"Specialization is for insects." -- Heinlein

            by BachFan on Sat Feb 25, 2012 at 03:03:49 AM PST

            [ Parent ]

  •  Thanks For the Diary (4+ / 0-)

    I was planning on writing one about SCOTUS' decision to take this case and what it may or may not mean, from the perspective of the Black attorneys left at my commercial law firm, but have been swamped.  I am glad that it didn't go unnoticed, though.

    So thanks again.

    If you don't stand for something, you will go for anything. Visit Maat's Feather

    by shanikka on Thu Feb 23, 2012 at 03:14:06 PM PST

  •  The Parents Involved decision (3+ / 0-)
    Recommended by:
    dclawyer06, shanikka, ER Doc

    didn't get NEARLY enough media attention. AT ALL.

    Read my stuff at burn after writing and The Huffington Post @indiemcemopants on Twitter

    by Scottie Thomaston on Thu Feb 23, 2012 at 03:45:33 PM PST

    •  Some of us Tried (2+ / 0-)
      Recommended by:
      Scottie Thomaston, ER Doc

      Tried to slow the train down.  Tried to explain to folks that the way to successfully push back against Alito was not on gender, but on race grounds given some of his decisions involving Black plaintiffs trying to redress discrimination, but no.  It was all about abortion.  We lost the fight on those grounds and of course Samuel Alito became a member of the court.

      So now, I look at him, the language in "Parents Involved" and the throwaway dicta by former Justice O'Connor in Grutter about what should be a "reasonable time" to no longer need "affirmative action" in America, and I am close to tears.

      Frankly, there are many many days when I have feared lately that Black people are being systematically rendered as an irrelevant nuisance by the country whose foundation we largely built with our slave labor.  Irrelevant because everyone takes us for granted as the moral compass that is supposed to worry about and champion everyone else's cause but our own, above our own.  Nuisance because we not only did not miraculously overcome the legacy of what was done to us for hundreds of years and become just like immigrants who come for the "opportunity" but also because still from time to time one of us actually points out that this country hasn't made good on the wrong it has done us that we can still see played out every day.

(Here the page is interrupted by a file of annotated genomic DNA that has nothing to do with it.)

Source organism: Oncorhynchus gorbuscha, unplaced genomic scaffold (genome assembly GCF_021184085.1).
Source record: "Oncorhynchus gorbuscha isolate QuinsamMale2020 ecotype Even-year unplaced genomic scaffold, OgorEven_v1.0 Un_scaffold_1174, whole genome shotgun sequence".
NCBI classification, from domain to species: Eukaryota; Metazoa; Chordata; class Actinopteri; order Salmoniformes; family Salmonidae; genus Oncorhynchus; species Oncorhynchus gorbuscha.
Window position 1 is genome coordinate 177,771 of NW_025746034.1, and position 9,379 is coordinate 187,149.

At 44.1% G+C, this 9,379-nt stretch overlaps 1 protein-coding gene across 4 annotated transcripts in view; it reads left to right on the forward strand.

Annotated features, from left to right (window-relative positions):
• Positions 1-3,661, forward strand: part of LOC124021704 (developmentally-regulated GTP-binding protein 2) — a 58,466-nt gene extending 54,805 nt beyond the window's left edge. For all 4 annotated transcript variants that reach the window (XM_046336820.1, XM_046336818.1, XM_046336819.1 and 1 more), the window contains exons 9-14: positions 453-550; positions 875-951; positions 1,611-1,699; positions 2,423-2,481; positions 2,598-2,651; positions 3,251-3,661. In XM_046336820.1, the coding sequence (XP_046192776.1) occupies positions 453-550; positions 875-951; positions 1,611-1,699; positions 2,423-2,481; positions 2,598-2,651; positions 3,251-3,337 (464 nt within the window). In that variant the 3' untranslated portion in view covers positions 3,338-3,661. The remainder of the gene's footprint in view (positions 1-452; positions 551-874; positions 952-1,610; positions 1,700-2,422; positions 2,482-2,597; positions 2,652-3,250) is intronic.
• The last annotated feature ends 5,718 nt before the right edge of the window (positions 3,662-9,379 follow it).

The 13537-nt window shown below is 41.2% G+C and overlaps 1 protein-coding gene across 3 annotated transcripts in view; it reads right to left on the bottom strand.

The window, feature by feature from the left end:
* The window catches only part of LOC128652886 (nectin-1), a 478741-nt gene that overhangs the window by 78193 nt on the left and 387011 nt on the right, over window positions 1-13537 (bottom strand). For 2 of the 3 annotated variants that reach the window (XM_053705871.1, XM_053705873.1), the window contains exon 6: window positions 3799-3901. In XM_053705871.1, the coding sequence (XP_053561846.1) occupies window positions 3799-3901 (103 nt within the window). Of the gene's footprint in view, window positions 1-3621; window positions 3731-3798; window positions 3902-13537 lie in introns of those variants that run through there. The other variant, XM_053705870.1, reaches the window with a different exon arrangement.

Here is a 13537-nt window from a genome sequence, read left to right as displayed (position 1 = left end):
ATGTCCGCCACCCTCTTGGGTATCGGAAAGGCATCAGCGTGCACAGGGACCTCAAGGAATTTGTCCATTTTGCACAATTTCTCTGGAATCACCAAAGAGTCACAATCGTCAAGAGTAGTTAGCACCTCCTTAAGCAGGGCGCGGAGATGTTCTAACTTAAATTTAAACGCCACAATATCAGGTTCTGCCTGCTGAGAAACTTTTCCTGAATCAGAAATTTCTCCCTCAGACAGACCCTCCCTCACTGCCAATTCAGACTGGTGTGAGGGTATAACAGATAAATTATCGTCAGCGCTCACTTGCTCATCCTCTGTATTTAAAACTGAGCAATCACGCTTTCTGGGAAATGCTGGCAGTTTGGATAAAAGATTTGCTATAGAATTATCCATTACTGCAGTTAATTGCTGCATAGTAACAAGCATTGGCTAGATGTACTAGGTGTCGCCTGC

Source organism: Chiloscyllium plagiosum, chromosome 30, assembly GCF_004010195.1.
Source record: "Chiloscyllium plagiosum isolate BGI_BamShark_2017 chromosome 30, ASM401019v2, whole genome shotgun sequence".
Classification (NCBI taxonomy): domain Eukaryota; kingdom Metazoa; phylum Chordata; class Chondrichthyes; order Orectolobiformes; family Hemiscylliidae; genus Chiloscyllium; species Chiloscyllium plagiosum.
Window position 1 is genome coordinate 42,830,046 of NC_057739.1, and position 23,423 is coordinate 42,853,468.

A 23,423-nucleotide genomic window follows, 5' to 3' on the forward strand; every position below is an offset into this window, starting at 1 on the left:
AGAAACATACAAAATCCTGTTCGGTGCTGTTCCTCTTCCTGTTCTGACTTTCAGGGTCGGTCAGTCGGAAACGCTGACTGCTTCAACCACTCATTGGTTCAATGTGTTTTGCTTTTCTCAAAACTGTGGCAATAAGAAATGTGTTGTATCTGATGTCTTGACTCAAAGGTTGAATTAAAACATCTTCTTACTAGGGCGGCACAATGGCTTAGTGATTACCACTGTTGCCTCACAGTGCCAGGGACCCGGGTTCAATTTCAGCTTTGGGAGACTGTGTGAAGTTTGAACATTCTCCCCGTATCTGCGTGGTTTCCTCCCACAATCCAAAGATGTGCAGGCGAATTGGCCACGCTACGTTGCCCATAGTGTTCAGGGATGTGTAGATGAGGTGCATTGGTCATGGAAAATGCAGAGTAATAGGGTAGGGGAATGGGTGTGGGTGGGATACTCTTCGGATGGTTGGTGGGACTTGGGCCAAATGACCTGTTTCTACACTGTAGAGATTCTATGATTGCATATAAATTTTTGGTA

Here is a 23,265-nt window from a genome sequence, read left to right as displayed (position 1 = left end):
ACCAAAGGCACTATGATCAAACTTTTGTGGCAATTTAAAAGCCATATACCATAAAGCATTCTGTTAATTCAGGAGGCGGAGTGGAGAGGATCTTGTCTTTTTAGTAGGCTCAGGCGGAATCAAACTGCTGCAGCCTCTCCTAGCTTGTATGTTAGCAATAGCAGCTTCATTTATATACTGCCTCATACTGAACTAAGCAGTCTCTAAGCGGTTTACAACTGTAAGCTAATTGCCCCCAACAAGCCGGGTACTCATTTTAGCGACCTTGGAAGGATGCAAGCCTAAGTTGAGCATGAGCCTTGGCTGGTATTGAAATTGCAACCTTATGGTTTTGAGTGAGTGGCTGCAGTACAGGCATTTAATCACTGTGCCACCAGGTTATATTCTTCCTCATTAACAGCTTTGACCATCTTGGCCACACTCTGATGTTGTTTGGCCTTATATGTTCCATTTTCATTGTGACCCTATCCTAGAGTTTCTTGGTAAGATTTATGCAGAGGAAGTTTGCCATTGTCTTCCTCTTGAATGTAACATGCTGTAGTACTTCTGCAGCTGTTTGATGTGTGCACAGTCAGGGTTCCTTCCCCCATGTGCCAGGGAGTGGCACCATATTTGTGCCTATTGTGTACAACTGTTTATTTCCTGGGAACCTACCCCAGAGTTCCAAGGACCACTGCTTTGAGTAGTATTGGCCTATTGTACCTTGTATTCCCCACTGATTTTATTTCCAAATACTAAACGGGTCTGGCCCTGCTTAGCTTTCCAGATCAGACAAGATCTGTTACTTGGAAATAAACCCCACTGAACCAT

Yesterday, hearing the news, was another one of those days.

      If you don't stand for something, you will go for anything. Visit Maat's Feather

      by shanikka on Thu Feb 23, 2012 at 04:56:13 PM PST

      [ Parent ]

  •  Too see how the arguments will go, (0+ / 0-)

    Read the Sander amicus brief:

    http://www.projectonfairrepresentation.org/...

    I predict she'll win.

    •  The Sander research is fascinating (1+ / 0-)
      Recommended by:
      greenbird

      Though I don't know if it goes to the constitutionality of affirmative action as much as it looks at interesting data as to its wisdom.

      (In a nutshell, his argument is that when students are admitted to schools "above" where their achievements justify, they end up not doing well at such schools and have worse life outcomes than had they attended schools at which they are better "matched."  His research has mostly been at the law school level, IIRC, and has been challenged.)

      •  My reading of the brief (0+ / 0-)

        is that they claim the compelling interest arguments in Grutter v Bollinger are undermined sufficiently by the research for the court to reverse, in effect a constitutional argument.  I'm not familiar enough with the research to have an opinion.

  •  Race as a criteria (2+ / 0-)
    Recommended by:
    peregrinus, DeanObama